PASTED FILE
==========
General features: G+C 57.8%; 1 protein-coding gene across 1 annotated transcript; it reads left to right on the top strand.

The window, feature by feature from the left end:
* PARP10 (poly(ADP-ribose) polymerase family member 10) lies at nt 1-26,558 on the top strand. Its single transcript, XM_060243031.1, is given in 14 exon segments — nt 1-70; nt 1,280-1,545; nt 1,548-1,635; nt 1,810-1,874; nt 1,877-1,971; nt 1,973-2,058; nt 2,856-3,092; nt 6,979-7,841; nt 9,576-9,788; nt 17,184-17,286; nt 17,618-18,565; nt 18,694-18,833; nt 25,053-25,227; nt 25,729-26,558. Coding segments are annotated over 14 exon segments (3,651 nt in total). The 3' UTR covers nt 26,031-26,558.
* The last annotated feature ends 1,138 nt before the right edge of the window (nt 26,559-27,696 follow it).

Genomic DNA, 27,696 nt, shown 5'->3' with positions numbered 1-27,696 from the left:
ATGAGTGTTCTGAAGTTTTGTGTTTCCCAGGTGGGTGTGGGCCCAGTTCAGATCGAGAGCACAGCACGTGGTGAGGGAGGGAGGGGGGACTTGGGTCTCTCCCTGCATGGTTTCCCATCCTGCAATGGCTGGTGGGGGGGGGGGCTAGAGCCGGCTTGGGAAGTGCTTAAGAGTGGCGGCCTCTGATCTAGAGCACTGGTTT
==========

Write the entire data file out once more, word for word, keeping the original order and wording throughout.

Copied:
General features: G+C 57.8%; 1 protein-coding gene across 1 annotated transcript; it reads left to right on the top strand.

The window, feature by feature from the left end:
* PARP10 (poly(ADP-ribose) polymerase family member 10) lies at nt 1-26,558 on the top strand. Its single transcript, XM_060243031.1, is given in 14 exon segments — nt 1-70; nt 1,280-1,545; nt 1,548-1,635; nt 1,810-1,874; nt 1,877-1,971; nt 1,973-2,058; nt 2,856-3,092; nt 6,979-7,841; nt 9,576-9,788; nt 17,184-17,286; nt 17,618-18,565; nt 18,694-18,833; nt 25,053-25,227; nt 25,729-26,558. Coding segments are annotated over 14 exon segments (3,651 nt in total). The 3' UTR covers nt 26,031-26,558.
* The last annotated feature ends 1,138 nt before the right edge of the window (nt 26,559-27,696 follow it).

Genomic DNA, 27,696 nt, shown 5'->3' with positions numbered 1-27,696 from the left:
ATGAGTGTTCTGAAGTTTTGTGTTTCCCAGGTGGGTGTGGGCCCAGTTCAGATCGAGAGCACAGCACGTGGTGAGGGAGGGAGGGGGGACTTGGGTCTCTCCCTGCATGGTTTCCCATCCTGCAATGGCTGGTGGGGGGGGGGGCTAGAGCCGGCTTGGGAAGTGCTTAAGAGTGGCGGCCTCTGATCTAGAGCACTGGTTT